Women In History Presents Ida B. Wells

Ida B. Wells was a woman ahead of her time. Born a slave in 1862, Wells went on to become a journalist, civil rights activist, public speaker and educator. She was arrested in Tennessee in 1884 after refusing to give up her first-class train seat. She also ran for state senate in 1930, only a year before her death.

You can learn more about this civil rights pioneer on Sunday, March 10, 2019 at 2:00 p.m. in the Main Library Auditorium when Women in History presents the life of Ida B. Wells-Barnett in a portrayal by Sherrie Tolliver.

Wells began her anti-lynching campaign in 1892 when three black store owners in Memphis were lynched after defending themselves against an attack by a white mob angry over the success of the store. Wells’ outrage grew into a series of articles in black-owned newspapers, a trip around the South to gather information and the publication of an in-depth report on lynching in America for the New York Age. For her efforts, white citizens in Memphis destroyed her newspaper office and threated to kill her if she returned from New York. She became Ida B. Wells-Barnett in 1895 after marrying Ferdinand Barnett, with whom she had four children. Wells-Barnett went on to establish several civil rights organizations and was present at the meeting which founded the National Association for the Advancement of Colored People.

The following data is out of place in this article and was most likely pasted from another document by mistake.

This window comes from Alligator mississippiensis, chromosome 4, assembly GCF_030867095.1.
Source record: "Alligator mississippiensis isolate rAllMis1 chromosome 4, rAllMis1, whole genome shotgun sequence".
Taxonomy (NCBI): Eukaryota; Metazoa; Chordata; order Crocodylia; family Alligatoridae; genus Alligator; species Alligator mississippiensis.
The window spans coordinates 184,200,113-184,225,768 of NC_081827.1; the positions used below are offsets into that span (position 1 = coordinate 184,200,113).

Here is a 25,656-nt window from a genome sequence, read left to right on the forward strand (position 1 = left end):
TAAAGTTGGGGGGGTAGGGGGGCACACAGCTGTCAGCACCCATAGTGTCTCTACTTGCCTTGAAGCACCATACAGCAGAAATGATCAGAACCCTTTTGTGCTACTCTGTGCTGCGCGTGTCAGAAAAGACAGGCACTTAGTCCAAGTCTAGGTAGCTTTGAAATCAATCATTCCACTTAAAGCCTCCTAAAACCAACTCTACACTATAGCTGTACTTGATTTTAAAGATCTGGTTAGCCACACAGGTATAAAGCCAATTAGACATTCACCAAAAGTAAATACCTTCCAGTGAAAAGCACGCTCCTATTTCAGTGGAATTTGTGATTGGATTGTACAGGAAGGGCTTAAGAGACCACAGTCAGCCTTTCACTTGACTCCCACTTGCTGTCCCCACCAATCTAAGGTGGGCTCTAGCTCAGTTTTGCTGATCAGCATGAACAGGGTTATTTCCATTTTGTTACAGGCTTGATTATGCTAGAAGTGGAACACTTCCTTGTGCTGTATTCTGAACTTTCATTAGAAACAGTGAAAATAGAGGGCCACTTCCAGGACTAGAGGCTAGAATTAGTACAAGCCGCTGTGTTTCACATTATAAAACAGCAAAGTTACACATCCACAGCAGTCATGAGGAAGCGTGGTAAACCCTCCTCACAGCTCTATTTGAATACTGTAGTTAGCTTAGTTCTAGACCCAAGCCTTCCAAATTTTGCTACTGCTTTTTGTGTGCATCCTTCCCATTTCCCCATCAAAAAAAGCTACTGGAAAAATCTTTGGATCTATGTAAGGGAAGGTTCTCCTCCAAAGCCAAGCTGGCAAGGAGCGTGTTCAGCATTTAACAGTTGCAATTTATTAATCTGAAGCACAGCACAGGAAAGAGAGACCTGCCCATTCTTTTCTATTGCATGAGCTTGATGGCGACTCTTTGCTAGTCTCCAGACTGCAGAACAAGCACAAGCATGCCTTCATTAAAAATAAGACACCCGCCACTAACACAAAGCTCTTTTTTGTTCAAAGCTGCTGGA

The Library performance will feature Sherrie Tolliver, dressed in period costume, delivering a monologue as Ida B. Wells-Barnett, followed by a question and answer session. Founded in 1991, Women in History does extensive character research and uses authentic vintage clothing when possible. Even hairdos are styled by a specialist in historic hair design.

Join Tolliver on March 10, 2019 at this Sunday with the Friends performance to learn more about the remarkable life of Ida B. Wells-Barnett.

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Volume 15, Issue 5, Posted 12:58 PM, 03.05.2019